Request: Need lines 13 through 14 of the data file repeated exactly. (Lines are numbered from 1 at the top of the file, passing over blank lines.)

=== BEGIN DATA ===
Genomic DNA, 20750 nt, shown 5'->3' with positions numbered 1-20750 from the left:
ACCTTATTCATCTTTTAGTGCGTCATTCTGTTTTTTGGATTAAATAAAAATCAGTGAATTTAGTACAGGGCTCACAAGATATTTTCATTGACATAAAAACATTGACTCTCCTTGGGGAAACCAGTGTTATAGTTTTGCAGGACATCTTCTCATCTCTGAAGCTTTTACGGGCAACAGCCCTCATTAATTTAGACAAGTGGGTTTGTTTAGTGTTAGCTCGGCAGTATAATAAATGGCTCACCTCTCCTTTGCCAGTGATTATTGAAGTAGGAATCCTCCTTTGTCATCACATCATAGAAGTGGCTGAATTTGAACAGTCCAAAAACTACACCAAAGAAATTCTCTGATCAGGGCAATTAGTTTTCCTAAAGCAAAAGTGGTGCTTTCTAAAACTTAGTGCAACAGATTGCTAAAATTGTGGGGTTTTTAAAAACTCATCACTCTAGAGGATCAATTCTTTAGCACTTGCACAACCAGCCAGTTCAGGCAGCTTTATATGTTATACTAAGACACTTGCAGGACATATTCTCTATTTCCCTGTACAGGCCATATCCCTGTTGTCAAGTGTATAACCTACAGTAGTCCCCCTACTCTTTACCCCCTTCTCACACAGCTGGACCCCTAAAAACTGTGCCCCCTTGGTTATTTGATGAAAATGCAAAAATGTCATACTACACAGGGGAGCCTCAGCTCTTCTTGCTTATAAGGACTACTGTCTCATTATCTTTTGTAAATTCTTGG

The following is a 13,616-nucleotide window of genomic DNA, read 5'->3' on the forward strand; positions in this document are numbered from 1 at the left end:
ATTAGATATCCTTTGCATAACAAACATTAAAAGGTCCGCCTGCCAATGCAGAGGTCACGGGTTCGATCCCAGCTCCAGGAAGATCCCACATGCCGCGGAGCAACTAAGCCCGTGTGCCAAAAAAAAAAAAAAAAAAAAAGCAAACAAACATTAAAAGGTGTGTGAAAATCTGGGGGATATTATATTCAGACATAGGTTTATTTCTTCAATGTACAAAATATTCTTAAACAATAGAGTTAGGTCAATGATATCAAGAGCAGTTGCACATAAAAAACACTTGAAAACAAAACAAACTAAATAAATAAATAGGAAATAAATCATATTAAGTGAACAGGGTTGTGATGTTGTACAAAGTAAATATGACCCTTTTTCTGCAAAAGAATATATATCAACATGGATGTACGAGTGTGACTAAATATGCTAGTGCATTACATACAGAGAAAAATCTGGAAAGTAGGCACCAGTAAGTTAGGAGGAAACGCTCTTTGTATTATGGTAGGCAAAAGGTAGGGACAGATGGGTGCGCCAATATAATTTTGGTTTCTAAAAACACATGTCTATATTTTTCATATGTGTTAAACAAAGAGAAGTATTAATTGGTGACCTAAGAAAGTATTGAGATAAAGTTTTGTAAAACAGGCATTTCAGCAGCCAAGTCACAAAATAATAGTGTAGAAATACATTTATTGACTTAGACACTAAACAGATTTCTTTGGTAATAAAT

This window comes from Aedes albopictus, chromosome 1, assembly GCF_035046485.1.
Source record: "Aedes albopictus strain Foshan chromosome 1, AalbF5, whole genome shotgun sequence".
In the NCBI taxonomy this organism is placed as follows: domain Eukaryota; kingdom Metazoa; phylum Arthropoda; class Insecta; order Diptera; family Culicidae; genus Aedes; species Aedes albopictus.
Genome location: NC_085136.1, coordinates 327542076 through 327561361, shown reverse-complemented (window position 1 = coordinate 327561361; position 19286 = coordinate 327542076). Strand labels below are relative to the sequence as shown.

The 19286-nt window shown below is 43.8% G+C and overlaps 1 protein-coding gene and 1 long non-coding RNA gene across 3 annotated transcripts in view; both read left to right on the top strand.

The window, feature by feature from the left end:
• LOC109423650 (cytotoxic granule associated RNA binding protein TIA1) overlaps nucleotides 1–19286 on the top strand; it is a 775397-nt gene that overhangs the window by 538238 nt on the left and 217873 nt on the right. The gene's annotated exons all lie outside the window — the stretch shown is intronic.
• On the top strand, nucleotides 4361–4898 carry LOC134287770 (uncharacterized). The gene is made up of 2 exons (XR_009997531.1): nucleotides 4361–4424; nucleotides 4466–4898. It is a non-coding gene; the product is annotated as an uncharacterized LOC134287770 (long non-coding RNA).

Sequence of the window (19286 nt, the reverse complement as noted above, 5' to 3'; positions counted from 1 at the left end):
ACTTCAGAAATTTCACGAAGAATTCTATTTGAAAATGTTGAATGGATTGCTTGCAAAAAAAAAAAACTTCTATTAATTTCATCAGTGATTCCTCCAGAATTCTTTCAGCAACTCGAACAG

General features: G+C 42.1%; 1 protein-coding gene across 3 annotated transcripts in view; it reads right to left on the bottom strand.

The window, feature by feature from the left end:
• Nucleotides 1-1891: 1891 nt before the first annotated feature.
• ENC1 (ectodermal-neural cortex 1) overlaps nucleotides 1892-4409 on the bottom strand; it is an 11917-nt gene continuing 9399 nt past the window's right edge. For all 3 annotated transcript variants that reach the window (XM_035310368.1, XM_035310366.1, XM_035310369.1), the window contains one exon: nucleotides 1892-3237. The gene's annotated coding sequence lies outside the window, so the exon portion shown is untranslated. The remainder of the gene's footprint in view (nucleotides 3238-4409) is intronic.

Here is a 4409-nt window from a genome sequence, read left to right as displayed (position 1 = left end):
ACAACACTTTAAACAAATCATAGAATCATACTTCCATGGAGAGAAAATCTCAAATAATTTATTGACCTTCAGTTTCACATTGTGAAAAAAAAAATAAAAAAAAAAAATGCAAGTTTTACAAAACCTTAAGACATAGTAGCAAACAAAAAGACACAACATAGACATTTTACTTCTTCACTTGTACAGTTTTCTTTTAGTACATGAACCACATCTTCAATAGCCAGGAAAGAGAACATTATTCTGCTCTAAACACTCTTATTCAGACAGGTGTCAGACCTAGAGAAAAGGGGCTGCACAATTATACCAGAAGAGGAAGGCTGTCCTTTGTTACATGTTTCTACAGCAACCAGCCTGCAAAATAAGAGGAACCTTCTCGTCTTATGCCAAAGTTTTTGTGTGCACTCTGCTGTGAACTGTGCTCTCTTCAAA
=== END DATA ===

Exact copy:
Sequence of the window (19286 nt, the reverse complement as noted above, 5' to 3'; positions counted from 1 at the left end):
ACTTCAGAAATTTCACGAAGAATTCTATTTGAAAATGTTGAATGGATTGCTTGCAAAAAAAAAAAACTTCTATTAATTTCATCAGTGATTCCTCCAGAATTCTTTCAGCAACTCGAACAG